- 08 Dec 21
Gemma Bradley shares her thoughts and experiences as part of 100 Voices: #AllAgainstRacism.
Singer-Songwriter & Radio Presenter
When I was growing up in Ireland, I was into music and performing. I had a sense of pride in my father’s Jamaican heritage and my mother’s Irish heritage. I was very lucky that I was always accepted as Irish by everyone I came into contact with. There’s always going to be a few incidents where your identity will be questioned, because I don’t look the way some people expect.
I can definitely see Ireland becoming more accepting of people from other cultures. We’re starting to see people from other backgrounds in Irish media and across Irish society in general, which is so nice. If I had people in media who looked like me, I would have been really inspired. It’s great to have that now. We can definitely keep building from here, I think we’ve got a positive future.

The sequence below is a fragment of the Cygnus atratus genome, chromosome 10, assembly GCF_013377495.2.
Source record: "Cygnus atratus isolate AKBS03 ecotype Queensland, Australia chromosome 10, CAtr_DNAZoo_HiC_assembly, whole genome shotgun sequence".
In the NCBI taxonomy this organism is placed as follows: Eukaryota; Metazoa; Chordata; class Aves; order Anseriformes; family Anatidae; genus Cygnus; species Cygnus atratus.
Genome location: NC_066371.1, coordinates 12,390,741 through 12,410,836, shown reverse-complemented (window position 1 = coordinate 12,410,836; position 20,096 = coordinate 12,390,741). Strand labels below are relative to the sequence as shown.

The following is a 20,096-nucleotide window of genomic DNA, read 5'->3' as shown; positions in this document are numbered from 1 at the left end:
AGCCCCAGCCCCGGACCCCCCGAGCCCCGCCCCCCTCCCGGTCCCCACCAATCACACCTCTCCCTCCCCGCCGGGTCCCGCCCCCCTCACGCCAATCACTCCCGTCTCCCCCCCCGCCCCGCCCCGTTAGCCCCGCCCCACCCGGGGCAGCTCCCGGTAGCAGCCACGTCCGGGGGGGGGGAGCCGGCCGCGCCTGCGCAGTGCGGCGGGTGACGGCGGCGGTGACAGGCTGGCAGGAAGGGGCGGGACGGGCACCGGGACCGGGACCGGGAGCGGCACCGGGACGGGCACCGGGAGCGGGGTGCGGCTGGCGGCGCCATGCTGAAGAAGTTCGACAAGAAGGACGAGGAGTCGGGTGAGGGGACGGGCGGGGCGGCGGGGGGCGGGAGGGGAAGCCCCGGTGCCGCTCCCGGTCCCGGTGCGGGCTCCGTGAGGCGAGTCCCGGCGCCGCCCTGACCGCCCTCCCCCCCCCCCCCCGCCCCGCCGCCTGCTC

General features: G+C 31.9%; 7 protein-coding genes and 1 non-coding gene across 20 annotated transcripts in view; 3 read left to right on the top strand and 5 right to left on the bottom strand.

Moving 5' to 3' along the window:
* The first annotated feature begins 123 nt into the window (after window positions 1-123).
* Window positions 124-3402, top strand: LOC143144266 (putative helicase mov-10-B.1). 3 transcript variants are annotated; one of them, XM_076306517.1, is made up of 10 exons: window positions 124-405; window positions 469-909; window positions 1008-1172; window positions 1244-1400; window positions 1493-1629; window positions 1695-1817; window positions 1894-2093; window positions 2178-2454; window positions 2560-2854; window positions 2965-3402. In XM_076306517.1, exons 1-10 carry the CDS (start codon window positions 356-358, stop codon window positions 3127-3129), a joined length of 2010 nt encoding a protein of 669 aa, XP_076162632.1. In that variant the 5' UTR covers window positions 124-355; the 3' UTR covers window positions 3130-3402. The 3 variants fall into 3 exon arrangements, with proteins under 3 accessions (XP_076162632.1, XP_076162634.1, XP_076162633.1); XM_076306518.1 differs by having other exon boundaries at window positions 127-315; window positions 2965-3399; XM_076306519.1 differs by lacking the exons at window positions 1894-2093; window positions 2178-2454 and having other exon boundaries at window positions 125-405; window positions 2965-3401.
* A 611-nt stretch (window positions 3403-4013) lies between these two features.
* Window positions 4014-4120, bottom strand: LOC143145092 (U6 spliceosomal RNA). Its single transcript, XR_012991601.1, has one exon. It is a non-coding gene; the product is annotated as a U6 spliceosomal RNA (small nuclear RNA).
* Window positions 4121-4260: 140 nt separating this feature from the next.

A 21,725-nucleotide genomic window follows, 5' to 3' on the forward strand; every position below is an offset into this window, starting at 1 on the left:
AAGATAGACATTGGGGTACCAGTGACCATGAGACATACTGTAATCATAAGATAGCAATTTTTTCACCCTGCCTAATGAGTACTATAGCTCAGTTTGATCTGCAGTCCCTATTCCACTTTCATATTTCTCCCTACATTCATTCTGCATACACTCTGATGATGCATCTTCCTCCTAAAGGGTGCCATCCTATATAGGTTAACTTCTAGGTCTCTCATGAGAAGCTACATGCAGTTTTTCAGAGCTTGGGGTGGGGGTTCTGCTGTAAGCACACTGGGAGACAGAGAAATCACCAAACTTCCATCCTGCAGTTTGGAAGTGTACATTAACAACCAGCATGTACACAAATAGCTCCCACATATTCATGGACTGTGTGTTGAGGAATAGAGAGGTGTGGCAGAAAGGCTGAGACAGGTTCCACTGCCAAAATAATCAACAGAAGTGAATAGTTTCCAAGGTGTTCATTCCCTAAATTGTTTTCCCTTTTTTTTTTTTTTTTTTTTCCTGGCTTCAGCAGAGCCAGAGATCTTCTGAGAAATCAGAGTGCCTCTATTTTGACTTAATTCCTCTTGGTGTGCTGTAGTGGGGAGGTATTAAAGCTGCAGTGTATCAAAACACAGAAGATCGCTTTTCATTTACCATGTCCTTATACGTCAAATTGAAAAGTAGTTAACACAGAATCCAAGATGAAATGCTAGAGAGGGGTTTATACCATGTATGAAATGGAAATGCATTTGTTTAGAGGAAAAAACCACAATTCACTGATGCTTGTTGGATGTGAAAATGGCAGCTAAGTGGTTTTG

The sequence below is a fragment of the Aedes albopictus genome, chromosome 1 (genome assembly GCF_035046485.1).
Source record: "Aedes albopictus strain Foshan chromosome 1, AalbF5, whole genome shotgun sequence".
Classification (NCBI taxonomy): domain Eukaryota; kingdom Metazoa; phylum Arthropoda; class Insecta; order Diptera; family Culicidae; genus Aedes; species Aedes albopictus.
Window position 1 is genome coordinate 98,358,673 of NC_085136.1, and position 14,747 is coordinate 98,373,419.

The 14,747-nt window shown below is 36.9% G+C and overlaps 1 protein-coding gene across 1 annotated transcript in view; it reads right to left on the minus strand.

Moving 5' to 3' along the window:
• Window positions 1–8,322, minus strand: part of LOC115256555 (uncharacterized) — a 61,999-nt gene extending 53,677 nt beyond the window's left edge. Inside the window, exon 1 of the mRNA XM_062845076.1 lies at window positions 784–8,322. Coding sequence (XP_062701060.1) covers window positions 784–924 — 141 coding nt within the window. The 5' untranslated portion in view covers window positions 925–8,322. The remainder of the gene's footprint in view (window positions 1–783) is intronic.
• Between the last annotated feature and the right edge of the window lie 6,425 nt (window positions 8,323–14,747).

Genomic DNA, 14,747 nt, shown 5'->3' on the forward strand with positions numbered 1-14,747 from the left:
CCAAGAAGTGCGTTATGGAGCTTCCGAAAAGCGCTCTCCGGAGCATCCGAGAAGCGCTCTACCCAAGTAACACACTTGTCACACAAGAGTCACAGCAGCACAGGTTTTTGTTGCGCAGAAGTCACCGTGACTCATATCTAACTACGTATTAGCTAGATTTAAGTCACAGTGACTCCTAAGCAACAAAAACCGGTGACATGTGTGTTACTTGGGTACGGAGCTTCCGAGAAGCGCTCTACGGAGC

I definitely feel closer to my mother’s culture. A lot of my dad’s side of the family live in England now, so I don’t get to see them often. I grew up in Ireland so that’s where more of my culture is based. My nana keeps me in check when I go over to see them, but I’m glad that’s still alive!
Read Part 2 of 100 Voices: #AllAgainstRacism in the current issue of Hot Press:
Special thanks to the Irish Human Rights and Equality Commission for their support in this project.